1. "Head for a climbing gym," Green says. "Climbing indoors is easy and safe, and it's a great way to try the sport and see what it is about. You can rent equipment, get instruction, and learn basic climbing skills." When you get to an indoor climbing gym, watch the experienced climbers. Reach out to other climbers at the gym and learn from their experiences.
2. Learn the language: Rock shoes are shoes with smooth soles made of extremely sticky rubber. A harness is a belt that loops around a climber's legs and waist and has attachments that connect to a rope. A belay is a metal device used in belaying (one climber securing the rope for the other climber as he ascends) or in rappelling (a controlled slide down the rope to the ground). Locking carabiners are metal links that connect the climbing rope to the harness.
3. Perfect your moves and your rock-climbing skills before you head out to the real rock. Consider building your own climbing wall. That way, you can boulder, or climb to small heights, and practice your technique.
4. Once you feel ready to climb outdoors, recognize that climbing is a dangerous sport. The most advanced indoor skills don't necessarily prepare you for a safe outdoor experience.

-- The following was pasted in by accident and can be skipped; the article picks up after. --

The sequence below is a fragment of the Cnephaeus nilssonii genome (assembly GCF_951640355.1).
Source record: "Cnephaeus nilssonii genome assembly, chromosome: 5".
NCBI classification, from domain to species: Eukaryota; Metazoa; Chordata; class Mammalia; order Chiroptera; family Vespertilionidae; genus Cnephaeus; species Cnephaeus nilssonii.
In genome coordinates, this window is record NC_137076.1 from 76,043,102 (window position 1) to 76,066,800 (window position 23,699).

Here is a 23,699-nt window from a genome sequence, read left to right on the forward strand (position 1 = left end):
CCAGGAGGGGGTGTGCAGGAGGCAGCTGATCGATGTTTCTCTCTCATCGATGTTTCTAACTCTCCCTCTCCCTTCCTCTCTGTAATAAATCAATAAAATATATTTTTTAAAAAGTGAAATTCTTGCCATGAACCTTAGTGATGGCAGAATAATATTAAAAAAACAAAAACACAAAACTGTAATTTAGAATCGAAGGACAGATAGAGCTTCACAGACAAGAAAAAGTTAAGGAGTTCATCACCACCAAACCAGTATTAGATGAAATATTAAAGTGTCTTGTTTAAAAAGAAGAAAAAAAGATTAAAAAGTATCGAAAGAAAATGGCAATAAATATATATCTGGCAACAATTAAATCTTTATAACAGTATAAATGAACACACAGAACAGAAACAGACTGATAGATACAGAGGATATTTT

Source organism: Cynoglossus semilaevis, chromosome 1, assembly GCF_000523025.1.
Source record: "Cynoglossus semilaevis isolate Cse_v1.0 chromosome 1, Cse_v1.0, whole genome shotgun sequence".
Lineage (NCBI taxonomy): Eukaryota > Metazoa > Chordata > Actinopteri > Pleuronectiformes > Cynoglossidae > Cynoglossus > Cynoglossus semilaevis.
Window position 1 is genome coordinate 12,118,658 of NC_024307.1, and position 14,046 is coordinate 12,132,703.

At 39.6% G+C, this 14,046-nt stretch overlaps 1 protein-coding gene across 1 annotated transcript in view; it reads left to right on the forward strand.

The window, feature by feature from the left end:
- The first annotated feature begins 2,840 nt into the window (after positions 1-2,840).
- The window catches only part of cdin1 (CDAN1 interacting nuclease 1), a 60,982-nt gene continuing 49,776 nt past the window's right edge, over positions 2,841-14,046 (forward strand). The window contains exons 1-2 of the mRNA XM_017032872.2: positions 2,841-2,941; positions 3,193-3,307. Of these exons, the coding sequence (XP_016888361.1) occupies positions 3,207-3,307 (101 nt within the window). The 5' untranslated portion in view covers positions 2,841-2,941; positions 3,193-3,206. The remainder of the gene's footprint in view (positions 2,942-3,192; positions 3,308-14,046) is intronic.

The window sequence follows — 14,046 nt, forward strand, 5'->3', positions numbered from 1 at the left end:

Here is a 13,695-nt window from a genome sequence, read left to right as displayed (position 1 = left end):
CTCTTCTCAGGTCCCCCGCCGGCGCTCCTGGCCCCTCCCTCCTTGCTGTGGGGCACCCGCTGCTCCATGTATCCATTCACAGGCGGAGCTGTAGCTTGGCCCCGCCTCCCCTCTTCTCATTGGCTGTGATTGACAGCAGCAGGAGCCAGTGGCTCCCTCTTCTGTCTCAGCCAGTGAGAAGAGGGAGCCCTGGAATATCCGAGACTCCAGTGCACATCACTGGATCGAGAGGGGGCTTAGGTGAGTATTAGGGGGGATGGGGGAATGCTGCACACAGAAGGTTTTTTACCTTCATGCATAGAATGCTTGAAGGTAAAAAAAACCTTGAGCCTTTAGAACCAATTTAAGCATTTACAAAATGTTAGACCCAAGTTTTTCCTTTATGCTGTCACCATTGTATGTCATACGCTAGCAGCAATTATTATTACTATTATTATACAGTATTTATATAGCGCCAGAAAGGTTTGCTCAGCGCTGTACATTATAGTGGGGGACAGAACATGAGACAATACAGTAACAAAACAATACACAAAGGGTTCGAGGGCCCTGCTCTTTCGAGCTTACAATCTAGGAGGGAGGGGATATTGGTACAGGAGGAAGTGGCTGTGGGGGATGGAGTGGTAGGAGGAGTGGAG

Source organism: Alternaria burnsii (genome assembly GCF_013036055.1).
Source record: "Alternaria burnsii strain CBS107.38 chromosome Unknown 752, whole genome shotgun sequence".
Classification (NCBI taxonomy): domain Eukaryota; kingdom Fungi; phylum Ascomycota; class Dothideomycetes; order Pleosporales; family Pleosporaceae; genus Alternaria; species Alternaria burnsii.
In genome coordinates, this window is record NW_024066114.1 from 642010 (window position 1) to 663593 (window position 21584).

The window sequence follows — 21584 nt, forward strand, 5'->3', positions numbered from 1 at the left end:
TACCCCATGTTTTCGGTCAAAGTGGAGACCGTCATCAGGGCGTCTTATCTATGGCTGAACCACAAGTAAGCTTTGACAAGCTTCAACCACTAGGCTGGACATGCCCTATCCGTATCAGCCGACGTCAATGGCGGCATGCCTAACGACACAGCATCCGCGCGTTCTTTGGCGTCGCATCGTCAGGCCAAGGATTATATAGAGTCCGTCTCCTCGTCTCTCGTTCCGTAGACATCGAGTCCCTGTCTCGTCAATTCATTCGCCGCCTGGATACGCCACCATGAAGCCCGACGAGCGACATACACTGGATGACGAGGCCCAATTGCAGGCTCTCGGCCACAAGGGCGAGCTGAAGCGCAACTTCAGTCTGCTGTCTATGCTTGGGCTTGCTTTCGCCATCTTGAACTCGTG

5. To make an outdoor experience as safe as possible, go with experienced climbers. Hire a guide or take outdoor lessons from a guide service.
6. Even if you head out with a group of experienced climbers, don't rely on them for your safety. Be responsible for yourself. Learn to tie your knots, check your knots, tie them to the rope, and check your anchors.
7. Remember that climbing doesn't just involve the arms. "People often ask me, 'Am I strong enough to go climbing?'" Green says. "The answer is usually yes, because climbers use their legs and feet to push off, rather than their arms to pull themselves up."
8. Don't let a fear of heights prevent you from rock climbing. "Many people focus on their fear of heights and their fear of falling," Green says. "I tell people those are two of our basic human fears, and they keep you alive."
9. Learn to trust your belayer (the person holding the rope for you). You can't climb without trust.
10. If you fall in love with climbing, consider buying equipment. But when you start, you can rent equipment: a harness, a helmet, one or two locking carabiners, and a belay rappel device. "Those are your personal climbing tools," Green says. "You'll also need a pair of proper climbing shoes. They mold to your feet and are less sloppy and slippery than tennis shoes."